Best Buy Rebrand: Golden Ratio and Color Psychology

Best Buy recently went through a rebranding effort that Whit Alexandar, Chief Marketing Officer, claimed would “build more aggressively toward serving customers and helping change lives with technology.”

Unsurprisingly, this major campaign was rolled out two weeks before the release of their quarterly earnings. During the fourth quarter of 2017, revenue was posted at $15.4 billion, a nine percent rise over the previous year according to adage.com. Online sales were also up 18 percent.

How will the rebrand affect the earnings in the coming year? Who are they targeting with the rebranding efforts? Let’s take a moment to look over the color psychology, the website redesign, and pull it all together with a few interesting points.

Color Psychology in Branding

Best Buy In Store Experience

Best Buy’s original branding consisted predominantly of a deeper navy blue and overpowered much of their in store experience.

In Joe Hallock’s undergraduate thesis at the University of Washington he collected detailed responses from over 500 participants on the impact of color on word associations like trust. 34% of those participants named the color blue as a representative of trust with 43% listing it as their favorite color — 35% of females and 57% of males.

Best Buy Original Logo and Redesigned Logo

Best Buy’s old logo utilized a blue that was dark. It felt heavy. Sturdy. It’s calming. It slows you down. Their new logo is brighter and highly saturated. What impact does that have on experiencing the brand?

Cailin Boyle, author of Color Harmony for the Web, suggested that the use of bright and saturated colors help make a corporate identity fun, accessible, and exciting.

Which logo makes you feel more relaxed? Does one give the sense of speed more than the other?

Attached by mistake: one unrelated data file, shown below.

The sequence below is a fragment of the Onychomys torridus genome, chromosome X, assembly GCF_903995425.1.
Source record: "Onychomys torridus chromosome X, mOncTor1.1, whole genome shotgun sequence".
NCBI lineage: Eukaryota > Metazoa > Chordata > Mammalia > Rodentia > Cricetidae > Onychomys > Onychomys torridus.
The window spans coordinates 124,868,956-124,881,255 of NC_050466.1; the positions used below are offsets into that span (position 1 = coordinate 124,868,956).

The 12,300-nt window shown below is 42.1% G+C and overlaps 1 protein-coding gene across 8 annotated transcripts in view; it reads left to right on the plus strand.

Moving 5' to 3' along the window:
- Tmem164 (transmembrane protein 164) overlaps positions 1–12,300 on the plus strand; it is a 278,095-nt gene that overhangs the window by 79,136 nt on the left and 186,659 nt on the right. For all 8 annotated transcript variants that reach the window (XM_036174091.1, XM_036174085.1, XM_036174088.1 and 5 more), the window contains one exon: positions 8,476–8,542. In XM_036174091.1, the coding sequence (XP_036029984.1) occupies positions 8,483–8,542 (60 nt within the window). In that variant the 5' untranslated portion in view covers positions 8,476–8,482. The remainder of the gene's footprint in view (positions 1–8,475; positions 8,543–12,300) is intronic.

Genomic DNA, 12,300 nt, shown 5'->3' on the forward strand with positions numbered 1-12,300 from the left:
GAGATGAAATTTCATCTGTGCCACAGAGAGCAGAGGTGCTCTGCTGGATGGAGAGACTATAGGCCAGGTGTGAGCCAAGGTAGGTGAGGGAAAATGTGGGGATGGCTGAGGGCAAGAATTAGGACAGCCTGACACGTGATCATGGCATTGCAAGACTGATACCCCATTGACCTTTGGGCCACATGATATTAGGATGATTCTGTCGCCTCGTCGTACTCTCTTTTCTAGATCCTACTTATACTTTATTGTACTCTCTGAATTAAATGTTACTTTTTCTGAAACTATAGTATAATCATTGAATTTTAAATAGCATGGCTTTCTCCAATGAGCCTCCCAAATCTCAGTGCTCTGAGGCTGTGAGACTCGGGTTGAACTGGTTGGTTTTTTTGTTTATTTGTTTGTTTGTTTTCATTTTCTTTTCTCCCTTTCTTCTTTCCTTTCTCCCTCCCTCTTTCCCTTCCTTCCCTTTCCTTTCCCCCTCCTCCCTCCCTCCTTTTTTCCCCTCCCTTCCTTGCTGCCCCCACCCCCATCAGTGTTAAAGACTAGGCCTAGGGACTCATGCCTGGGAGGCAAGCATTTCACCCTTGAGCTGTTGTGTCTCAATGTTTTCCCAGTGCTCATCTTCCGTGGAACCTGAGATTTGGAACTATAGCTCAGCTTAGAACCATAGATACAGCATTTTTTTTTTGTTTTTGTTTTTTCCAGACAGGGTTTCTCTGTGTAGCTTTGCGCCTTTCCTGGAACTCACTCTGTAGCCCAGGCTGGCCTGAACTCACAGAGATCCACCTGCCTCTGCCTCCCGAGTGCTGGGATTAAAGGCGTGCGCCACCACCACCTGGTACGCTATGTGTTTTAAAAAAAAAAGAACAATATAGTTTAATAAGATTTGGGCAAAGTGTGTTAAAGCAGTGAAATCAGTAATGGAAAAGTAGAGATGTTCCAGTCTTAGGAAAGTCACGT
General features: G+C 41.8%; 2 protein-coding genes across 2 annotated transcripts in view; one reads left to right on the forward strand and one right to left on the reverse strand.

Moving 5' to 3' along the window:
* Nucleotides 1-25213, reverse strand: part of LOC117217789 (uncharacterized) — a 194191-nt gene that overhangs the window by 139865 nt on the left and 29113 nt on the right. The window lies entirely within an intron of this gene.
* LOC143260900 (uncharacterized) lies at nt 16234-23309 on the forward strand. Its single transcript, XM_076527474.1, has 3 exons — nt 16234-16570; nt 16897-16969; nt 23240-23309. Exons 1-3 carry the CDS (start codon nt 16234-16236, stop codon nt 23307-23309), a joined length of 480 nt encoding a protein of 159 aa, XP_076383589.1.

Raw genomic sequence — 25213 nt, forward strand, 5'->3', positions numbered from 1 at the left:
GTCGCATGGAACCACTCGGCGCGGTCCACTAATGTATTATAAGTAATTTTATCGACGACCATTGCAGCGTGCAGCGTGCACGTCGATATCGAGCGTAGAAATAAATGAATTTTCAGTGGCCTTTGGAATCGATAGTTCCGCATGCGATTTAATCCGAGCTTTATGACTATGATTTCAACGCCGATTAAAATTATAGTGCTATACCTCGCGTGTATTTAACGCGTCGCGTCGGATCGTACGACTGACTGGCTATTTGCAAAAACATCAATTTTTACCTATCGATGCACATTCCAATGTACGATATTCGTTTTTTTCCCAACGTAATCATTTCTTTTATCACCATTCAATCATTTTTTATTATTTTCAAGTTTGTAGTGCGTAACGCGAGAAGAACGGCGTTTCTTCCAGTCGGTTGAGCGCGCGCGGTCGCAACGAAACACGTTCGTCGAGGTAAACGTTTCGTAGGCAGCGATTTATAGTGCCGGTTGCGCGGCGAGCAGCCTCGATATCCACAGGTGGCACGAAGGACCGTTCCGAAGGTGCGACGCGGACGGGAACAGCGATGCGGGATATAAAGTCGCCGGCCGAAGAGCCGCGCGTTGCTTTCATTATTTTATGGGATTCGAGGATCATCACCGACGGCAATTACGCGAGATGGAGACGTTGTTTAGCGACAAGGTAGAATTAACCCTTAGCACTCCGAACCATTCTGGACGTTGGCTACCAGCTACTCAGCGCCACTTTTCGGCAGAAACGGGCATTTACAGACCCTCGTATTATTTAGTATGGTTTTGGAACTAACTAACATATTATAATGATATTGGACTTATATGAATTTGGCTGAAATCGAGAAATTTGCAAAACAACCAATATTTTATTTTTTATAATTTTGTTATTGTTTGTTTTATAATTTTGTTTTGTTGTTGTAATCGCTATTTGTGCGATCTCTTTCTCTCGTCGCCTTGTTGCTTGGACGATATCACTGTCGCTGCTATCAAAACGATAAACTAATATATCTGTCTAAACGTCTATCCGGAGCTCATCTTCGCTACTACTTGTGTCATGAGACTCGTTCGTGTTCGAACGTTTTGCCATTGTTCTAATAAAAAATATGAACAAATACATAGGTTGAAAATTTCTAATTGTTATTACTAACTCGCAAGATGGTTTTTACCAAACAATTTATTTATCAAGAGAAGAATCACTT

Color saturation as a methodology is used frequently in fast food chains. Big bright colors, typically red and yellow, to help trigger excitement and speed. McDonald’s doesn’t want you relaxing in their restaurant. They want you to order your food, eat it quickly, and leave so they can turn the tables and make more profit (note: this has actually begun to change on a smaller scale as they rebrand and soften their interior experiences interestingly enough).

Why would Best Buy want to speed up the experience of their customers? A couple of ideas come to mind.

Giving the perception of speed through color or motion actually tricks our mind into thinking time is moving faster although it truly isn’t.

If you spend 15 minutes in Best Buy with the old color scheme it may feel heavier and slower. A heavier and slower retail experience seems cumbersome. We are lazy as a human race. Our brain is constantly trying to remove road blocks and use less energy to accomplish tasks. Imagine if your brain subconsciously categorized Best Buy as slow and inefficient. You wouldn’t want to shop there any more (this is where Amazon sneaks in by removing these pain points – read my article about that by the way).

Best Buy’s rebrand could be an attempt at changing the perception of their retail experience. Funner. Easier. Quicker. More accessible. Their new logo certainly conveys those sentiments, but the in store experience will need to be updated to better reflect those strategies as well. Color, typography, and composition are the first customer touch point in their journey to purchase products. That is short term. The human element of customer interaction with support and sales will either validate, or invalidate, that experience. That second step will define the brand long term.

eCommerce and the Golden Ratio

BestBuy.com – Golden Ratio via UXTriggers.com beta

Designers, architects, and musicians may not consciously seek out to follow the Fibonacci sequence, or rule of thirds, but our brain subconsciously finds these patterns for us. These perceived rules help our brain quickly understand, qualify, and categorize what we’re experiencing. I won’t delve into that further here, but if you’re curious about that take a moment to read my article “Great Website Design: The Golden Ratio“.